The same can't be said for ice sheets in western Antarctica and possibly Greenland. The dynamics of that ice, much of which rests atop solid land rather than floating on water, are different. Melting ice could slide off continental shelves and into the ocean faster than it's replaced by fresh snowfall. This may have been what fueled two sudden, massive sea-level rises at the end of the last Ice Age.
Tipping-point evidence is stronger for western Antarctica than Greenland, said Notz. But even the absence of a tipping point wouldn't necessarily be reassuring. "It doesn't mean Greenland won't melt away," he said. "It just means it will happen gradually."
Image: Ice in the Bering Sea/NASA.
Posted: 09 Apr 2010 12:27 PM PDT
Fruit flies turn in midair with a shrug of their shoulders.
Insights from the study, which was published online April 5 in Physical Review Letters, could someday help build better flying robots.
Fruit flies beat their wings about once every 4 milliseconds — much faster than their neurons can fire — and can turn 120 degrees in 18 wing beats. This made study co-author Itai Cohen of Cornell University wonder, "How much of the wing motion is being controlled by the insect, and how much is going along for the ride, being controlled by aerodynamics?"
To investigate, Cohen and his colleagues set up three high-speed cameras trained at the center of a box holding about 10 flies (see video below). A fly crossing the center of the box triggered the cameras to start rolling at 8,000 frames per second. At the same time, a disk of LED lights projected a rotating striped pattern on the inside of the box to trick the flies into making a U-turn.
"The flies see this, and it makes them dizzy," says study co-author Attila Bergou of Brown University in Providence, Rhode Island, who helped perform the experiments as a graduate student at Cornell. "It generates very reliable and repeatable turns in these flies."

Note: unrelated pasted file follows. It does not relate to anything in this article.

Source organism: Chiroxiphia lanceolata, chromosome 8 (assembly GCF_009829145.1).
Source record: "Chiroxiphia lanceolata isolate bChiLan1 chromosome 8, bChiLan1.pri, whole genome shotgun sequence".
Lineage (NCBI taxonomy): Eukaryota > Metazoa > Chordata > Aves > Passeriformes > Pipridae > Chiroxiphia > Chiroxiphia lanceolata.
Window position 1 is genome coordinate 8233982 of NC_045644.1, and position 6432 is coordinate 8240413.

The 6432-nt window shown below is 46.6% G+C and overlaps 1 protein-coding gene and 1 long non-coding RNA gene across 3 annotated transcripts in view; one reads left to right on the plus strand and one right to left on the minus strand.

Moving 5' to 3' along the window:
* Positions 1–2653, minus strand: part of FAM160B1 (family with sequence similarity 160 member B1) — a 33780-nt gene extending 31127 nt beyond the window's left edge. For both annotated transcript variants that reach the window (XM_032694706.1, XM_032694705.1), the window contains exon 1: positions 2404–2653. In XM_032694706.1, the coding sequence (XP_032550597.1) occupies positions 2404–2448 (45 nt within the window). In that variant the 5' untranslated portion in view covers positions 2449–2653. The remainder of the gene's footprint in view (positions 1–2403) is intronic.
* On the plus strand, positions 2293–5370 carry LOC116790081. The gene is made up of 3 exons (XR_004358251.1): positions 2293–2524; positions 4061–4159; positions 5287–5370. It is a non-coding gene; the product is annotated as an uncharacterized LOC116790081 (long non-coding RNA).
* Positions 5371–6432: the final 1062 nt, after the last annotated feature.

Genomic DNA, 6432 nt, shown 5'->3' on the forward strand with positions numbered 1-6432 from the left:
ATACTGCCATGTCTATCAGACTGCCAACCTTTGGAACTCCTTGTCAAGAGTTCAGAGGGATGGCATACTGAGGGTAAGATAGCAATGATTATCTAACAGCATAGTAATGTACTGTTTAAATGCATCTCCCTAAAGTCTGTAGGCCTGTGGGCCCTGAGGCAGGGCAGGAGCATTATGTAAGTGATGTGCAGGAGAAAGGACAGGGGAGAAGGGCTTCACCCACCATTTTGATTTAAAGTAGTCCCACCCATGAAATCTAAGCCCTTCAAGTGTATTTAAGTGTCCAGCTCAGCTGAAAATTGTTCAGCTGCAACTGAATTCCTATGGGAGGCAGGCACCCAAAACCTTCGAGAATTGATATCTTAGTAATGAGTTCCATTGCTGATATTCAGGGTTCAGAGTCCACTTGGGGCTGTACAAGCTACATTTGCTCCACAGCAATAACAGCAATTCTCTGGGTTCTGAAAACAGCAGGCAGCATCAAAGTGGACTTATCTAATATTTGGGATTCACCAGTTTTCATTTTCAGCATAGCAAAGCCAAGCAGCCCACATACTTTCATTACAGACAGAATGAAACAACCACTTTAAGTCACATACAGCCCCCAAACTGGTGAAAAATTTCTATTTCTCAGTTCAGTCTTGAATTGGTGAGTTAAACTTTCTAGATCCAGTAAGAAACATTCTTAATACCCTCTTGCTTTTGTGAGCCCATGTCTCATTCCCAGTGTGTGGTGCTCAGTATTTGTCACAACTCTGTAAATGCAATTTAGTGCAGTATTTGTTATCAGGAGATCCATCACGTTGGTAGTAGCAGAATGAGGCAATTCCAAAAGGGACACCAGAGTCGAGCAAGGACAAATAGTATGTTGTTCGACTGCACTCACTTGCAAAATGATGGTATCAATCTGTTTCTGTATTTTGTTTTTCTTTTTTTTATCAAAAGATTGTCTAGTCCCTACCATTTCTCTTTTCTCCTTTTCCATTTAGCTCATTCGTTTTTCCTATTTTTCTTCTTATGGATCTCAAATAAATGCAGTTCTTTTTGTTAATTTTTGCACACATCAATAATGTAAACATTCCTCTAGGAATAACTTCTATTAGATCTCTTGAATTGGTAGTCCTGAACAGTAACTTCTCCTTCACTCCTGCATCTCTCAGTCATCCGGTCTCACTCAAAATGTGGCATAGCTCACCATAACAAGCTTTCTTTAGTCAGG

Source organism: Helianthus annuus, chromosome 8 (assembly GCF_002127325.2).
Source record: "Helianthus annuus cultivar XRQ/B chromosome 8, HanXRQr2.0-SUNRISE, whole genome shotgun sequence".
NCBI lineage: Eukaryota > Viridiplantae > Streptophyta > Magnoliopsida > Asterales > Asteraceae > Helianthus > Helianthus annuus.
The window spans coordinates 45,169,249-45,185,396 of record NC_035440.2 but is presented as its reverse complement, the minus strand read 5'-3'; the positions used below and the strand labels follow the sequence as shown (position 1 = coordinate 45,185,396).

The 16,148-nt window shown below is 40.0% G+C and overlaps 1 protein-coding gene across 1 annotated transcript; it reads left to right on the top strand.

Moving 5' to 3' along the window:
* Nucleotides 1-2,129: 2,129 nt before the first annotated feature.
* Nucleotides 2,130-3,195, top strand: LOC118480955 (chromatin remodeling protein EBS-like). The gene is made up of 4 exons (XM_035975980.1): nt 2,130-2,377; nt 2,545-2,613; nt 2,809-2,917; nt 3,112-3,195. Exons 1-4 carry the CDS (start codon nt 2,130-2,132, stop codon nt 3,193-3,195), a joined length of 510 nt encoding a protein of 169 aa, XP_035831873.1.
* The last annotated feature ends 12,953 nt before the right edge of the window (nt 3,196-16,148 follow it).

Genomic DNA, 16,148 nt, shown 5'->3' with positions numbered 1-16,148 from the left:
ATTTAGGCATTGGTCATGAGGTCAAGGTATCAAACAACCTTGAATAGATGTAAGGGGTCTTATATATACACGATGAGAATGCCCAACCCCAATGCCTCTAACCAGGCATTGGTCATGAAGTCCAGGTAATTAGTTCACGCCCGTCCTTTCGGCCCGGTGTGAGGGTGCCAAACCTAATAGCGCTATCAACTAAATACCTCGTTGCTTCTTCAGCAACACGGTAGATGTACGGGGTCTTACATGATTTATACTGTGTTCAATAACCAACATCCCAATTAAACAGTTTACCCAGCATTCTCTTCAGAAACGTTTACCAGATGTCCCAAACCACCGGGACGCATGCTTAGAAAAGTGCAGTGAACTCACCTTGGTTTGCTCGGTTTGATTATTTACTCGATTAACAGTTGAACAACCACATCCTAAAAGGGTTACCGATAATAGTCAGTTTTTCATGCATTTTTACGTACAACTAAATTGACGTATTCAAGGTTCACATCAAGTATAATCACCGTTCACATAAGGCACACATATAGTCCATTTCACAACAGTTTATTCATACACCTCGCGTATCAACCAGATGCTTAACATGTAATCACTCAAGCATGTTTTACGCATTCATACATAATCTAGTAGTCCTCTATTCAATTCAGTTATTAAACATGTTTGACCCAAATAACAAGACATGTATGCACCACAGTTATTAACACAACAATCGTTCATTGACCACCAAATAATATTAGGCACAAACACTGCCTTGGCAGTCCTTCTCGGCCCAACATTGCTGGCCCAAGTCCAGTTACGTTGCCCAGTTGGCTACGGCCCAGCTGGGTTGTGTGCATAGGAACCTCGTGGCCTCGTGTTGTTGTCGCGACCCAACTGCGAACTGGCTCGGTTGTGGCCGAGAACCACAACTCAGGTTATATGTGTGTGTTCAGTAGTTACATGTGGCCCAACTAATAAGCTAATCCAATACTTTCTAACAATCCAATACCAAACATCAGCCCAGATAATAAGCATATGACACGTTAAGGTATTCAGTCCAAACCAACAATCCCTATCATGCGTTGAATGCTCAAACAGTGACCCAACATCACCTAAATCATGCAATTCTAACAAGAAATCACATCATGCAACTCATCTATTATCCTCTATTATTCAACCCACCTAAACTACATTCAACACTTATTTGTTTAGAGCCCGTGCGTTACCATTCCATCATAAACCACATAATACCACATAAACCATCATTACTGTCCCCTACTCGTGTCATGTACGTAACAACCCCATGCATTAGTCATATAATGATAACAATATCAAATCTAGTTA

The physicists analyzed the videos to extract detailed information on the wings' positions with respect to the body.
"I was surprised that they were able to get it to work as well as they did," comments Ty Hedrick of the University of North Carolina in Chapel Hill. "Getting the uncertainty of these measurements low enough that you can see what you need to see is difficult."
The team found that when the fly turns, one wing tilts more than the other, similar to the way a rower pulls one oar harder than the other to make a boat turn. Thanks to aerodynamics, a wing-tilt difference of just 9 degrees is enough to send a fly off in another direction.
"Essentially these insects are swimming through the air, using drag forces to row themselves in whichever direction they want," Cohen says.
Further analysis using computer models of the fly and aerodynamic simulations showed that the fly's wing joint acts like a torsional spring, the kind found in wind-up toys or old clocks. To change its wing tilt and set up a turn, all the fly has to do is twitch the muscle that controls the spring.
"The insects don't have to do any thinking whatsoever," Cohen says. "They have a natural system that provides just the right amount of torque to the wing."
The physicists are planning comparative studies in other flying insects, like bees and dragonflies. Cohen hopes the findings could help design more-maneuverable flying robots that take advantage of insect aerodynamics.
"Really the idea is, how do we start to build more efficient and smaller robots that take advantage of aerodynamics to do the things they do, rather than brute force the way we usually do these things?" Cohen says. "We're in the dark ages as far as building anything like that. We're nowhere in the ballpark."
Image and Video: Attila Bergou/Physical Review Letters.